This mixture doubles as a sink or bathtub drain de-clogger! Just pour baking soda down the drain, and follow it with heated vinegar. Stopper it up quickly and let it dissolve all the glop for 20-30 minutes. Then run hot water down the drain to wash everything away.
7. Laundry Detergent
Your skin is your body’s largest organ, and easily absorbs chemicals that land on it. As such, it’s important to be discerning about the chemicals you use on your clothes.
- 1 bar of Castile soap, grated finely*
- 1 cup baking soda
- 1/2 cup borax
- 1 cup washing soda
- 30-40 drops essential oil(s) of your choice (optional)
Combine all of these ingredients and store in an airtight glass or plastic container. When you’re ready to do a load of laundry, either add 1/4 cup directly into the washing machine or dissolve it in warm water first and then add it.
Washing soda (sodium carbonate) “softens” water so the soap can absorb into fabric fibers and pull dirt and grease from it. Then those dirty particles are suspended in the wash water so they can be whisked away, down the drain.
This is one of the easiest cleaning products to make. Furthermore, you can scent it however you like, if at all. I err on the side of unscented so my detergent doesn’t compete with my perfume. That said, if I’m doing a load that solely consists of my own clothes—rather than a combined household wash—I’ll often add some jasmine EO to the water as well.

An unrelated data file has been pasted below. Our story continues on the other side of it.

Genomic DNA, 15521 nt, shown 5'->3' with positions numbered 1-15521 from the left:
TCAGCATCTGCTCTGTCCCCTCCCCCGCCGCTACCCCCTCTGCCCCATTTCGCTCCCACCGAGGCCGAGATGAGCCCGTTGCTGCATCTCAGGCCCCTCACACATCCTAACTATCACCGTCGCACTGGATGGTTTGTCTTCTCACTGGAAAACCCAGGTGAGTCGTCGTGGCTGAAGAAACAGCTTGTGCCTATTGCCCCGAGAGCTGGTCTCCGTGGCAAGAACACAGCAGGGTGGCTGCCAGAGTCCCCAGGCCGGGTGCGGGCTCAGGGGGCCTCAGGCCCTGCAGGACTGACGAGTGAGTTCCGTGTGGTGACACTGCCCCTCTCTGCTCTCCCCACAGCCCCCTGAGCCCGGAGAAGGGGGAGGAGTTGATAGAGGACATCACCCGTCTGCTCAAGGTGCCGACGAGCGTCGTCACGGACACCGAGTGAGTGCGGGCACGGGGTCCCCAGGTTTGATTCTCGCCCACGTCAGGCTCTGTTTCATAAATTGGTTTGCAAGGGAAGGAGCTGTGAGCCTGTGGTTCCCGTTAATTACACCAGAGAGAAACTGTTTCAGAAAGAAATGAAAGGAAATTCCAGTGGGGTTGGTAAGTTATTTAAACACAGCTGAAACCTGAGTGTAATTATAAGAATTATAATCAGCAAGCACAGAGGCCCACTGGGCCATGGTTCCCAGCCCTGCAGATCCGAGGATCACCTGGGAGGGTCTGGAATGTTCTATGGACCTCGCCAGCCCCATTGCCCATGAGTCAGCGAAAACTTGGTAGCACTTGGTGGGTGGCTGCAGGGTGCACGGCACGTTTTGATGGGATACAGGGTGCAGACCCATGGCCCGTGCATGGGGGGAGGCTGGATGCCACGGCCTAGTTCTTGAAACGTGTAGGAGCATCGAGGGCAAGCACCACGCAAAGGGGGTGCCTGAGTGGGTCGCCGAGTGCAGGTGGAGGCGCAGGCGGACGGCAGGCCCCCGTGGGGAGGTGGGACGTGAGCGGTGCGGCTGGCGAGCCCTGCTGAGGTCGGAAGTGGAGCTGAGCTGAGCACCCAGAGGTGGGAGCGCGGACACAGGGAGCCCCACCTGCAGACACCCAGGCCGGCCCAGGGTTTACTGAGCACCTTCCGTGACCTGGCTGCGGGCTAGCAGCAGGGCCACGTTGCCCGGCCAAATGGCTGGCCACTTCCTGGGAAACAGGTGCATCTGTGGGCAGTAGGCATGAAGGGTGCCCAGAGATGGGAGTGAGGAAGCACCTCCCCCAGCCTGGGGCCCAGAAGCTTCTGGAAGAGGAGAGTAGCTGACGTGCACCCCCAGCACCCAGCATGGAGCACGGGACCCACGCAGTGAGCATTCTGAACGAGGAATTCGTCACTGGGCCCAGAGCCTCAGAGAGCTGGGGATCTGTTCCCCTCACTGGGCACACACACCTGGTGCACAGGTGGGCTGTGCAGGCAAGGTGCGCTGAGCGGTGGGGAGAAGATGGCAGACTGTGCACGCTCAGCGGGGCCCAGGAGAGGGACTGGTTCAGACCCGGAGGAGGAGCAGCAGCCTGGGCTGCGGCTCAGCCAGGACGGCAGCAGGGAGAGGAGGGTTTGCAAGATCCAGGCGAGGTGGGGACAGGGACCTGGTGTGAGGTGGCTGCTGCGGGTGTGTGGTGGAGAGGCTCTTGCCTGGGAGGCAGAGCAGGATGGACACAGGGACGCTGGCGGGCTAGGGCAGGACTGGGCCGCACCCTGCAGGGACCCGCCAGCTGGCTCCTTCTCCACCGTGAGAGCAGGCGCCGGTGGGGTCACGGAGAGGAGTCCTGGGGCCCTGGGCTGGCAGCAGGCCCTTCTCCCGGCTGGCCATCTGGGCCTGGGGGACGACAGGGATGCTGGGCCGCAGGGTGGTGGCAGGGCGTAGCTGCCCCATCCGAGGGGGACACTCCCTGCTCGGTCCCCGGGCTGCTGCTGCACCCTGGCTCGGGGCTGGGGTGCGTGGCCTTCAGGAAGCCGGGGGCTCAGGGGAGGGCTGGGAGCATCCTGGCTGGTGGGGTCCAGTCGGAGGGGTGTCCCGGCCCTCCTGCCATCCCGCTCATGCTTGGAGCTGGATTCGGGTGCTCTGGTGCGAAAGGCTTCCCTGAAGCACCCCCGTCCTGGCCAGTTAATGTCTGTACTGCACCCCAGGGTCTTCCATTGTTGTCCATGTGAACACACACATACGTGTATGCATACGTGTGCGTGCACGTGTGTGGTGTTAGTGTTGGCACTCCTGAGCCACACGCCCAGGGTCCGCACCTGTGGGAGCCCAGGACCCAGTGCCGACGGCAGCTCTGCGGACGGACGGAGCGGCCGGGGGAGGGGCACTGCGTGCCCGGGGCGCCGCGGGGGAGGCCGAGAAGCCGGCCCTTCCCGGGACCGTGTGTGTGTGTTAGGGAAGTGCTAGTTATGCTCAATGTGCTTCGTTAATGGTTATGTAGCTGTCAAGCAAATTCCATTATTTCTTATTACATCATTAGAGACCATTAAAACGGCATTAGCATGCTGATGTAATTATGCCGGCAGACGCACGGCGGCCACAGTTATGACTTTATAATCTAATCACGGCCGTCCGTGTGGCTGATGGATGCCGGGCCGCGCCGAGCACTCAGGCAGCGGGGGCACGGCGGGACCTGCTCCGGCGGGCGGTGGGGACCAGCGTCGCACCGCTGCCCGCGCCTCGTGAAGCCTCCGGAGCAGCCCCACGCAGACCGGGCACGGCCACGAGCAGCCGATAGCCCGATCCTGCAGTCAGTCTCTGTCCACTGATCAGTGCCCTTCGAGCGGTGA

You can also make a liquid version of this detergent if preferred. Dissolve the dry ingredients in 4 cups of hot water, and add 1/1/2 cups of liquid Castile soap. Once well mixed, decant into an airtight container. Then use 1/3 cup per full load of laundry.
Switch Things Up!
As you can see, you can make pretty much any household cleaner with some basic kitchen and personal care ingredients. Better still, you can scent them however you like!
Here’s a fun tip: switch up your essential oil choices to work with the seasons and holidays. For example, combine cinnamon, orange, and either pine or spruce EO for winter holiday cleaning.
In contrast, scents like mint, lemon, neroli, or clary sage work beautifully for spring and summer spritzing. I have a combination of tangerine, cinnamon, clove, and frankincense ready for Halloween cleaning sprees too.
Cleaning your home is a necessary chore, but at least you can make it a healthier one with DIY cleaning products. Happy scrubbing?
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- Ji X, Li N, Yuan S, Zhou X, Ding F, Rao K, Ma M, Wang Z. A comparison of endocrine disruption potential of nonylphenol ethoxylate, vanillin ethoxylate, 4-n-nonylphenol and vanillin in vitro. Ecotoxicol Environ Saf. 2019 Jul 15;175:208-214. doi: 10.1016/j.ecoenv.2019.03.060. Epub 2019 Mar 19. PMID: 30901638.
- van Schooten FJ, Godschalk R. Coal tar therapy. Is it carcinogenic? Drug Saf. 1996 Dec;15(6):374-7. doi: 10.2165/00002018-199615060-00002. PMID: 8968692.